More recently, I’ve continued to use my problem solving and intuition skills in figuring out what is wrong with me.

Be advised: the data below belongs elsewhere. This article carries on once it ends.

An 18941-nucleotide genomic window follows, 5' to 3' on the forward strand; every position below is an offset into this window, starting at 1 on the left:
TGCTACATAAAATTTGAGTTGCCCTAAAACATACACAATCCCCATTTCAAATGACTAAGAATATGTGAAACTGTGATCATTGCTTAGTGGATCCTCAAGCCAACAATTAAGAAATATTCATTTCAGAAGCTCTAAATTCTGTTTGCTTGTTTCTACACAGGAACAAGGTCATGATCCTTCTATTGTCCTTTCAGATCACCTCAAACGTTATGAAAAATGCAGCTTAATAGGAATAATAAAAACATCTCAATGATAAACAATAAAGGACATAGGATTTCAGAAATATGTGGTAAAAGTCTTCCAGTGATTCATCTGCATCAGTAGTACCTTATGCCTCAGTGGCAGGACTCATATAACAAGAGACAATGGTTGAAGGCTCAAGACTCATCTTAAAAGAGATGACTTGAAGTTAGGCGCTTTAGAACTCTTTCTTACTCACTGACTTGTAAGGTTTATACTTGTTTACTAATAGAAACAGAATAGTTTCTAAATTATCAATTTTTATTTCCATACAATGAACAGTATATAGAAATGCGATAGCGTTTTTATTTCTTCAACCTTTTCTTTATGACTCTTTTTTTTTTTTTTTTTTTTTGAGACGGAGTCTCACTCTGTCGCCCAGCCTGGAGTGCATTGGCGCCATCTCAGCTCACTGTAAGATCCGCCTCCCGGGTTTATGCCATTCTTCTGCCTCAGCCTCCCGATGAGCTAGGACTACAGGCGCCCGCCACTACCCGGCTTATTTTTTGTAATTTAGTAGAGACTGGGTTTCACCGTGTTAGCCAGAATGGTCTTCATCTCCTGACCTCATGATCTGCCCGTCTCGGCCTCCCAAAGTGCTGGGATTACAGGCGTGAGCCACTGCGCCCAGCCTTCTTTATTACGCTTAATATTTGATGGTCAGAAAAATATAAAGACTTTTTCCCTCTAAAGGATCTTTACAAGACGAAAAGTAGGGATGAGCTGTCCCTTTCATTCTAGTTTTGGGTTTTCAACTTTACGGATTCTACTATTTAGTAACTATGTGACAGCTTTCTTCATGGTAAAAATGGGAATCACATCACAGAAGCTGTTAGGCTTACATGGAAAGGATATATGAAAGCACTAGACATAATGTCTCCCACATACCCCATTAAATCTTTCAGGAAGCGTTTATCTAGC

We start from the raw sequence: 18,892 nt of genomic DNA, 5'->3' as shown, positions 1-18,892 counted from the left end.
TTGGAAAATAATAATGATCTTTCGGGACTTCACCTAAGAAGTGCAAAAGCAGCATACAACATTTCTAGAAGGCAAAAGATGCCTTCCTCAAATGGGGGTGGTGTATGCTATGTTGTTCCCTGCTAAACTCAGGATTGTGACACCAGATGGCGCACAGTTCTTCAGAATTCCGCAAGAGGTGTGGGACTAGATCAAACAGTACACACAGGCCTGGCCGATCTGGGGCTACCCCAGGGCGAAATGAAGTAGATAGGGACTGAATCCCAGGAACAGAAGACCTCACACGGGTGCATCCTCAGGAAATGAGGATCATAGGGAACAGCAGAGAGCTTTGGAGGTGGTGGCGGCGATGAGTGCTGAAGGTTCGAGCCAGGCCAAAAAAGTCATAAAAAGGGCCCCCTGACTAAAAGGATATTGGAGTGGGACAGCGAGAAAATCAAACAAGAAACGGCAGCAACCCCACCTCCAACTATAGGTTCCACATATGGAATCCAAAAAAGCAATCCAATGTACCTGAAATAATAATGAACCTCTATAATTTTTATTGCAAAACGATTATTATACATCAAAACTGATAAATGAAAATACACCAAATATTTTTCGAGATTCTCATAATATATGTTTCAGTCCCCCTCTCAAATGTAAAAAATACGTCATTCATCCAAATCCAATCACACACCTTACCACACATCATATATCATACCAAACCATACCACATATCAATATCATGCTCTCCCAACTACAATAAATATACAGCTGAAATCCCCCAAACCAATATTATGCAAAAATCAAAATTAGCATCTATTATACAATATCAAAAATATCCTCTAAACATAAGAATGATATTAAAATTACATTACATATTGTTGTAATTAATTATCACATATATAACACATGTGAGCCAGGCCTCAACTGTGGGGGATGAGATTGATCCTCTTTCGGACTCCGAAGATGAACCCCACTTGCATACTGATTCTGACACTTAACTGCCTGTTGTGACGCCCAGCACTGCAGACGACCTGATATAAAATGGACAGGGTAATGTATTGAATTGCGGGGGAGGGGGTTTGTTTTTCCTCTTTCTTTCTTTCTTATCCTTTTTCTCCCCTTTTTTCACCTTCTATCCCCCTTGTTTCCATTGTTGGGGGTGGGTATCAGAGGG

I had mentioned the possibility of narcolepsy to a friend just a few weeks before my sleep neurologist brought it up during the evaluation. I was trying to figure out why I have such terrifying hypnagogic and hypnopompic hallucinations and sleep paralysis. No doctors have ever given me answers regarding this, though we’ve come across some interesting theories. Theory 1: SSRI’s cause me to become psychotic, so this caused me to question the levels of specific neurotransmitters in my brain and body…surely for such small doses of several different common (and generally considered “safe”) SSRI’s to affect me so strongly, there had to be an underlying imbalance in my body’s production of neurotransmitters. Where are neurotransmitters created? In just the last 10 years, researchers learned that while some are produced in the brain, many more are primarily produced in the gut, especially in the case of Serotonin. I hit the medical library. Come to find out, people who have motility problems often also have altered levels of serotonin and it’s hypothesized that the creation and/or transportation of these neurotransmitters is less effective in a damaged or poorly functioning GI tract. This would also explain why when my gut gets disturbed, I tend to also hallucinate much more. Here is a fascinating article related to this topic, written in a way most people would understand. Theory 2: This theory, courtesy of my GI doctor, suspects the psychosis and hallucinations are a manifestation of the high levels of pain my body is trying to cope with daily. Theory 3: Through researching I had learned that these problems were also common in narcolepsy, so I told my friend about it, curious to know if anyone else had it. My friend said she knew narcoleptics and she didn’t think I fit the bill, so I put that diagnosis on the back burner, but not entirely out of sight or mind. I didn’t mention any suspicions to the sleep neuro, however (and I was really hesitant to mention my mental health history at all – I didn’t want to raise any red flags). In fact, I didn’t at all expect that she would mention it herself! Yet she ended up giving me a brochure on it. So perhaps I was on the right track after all.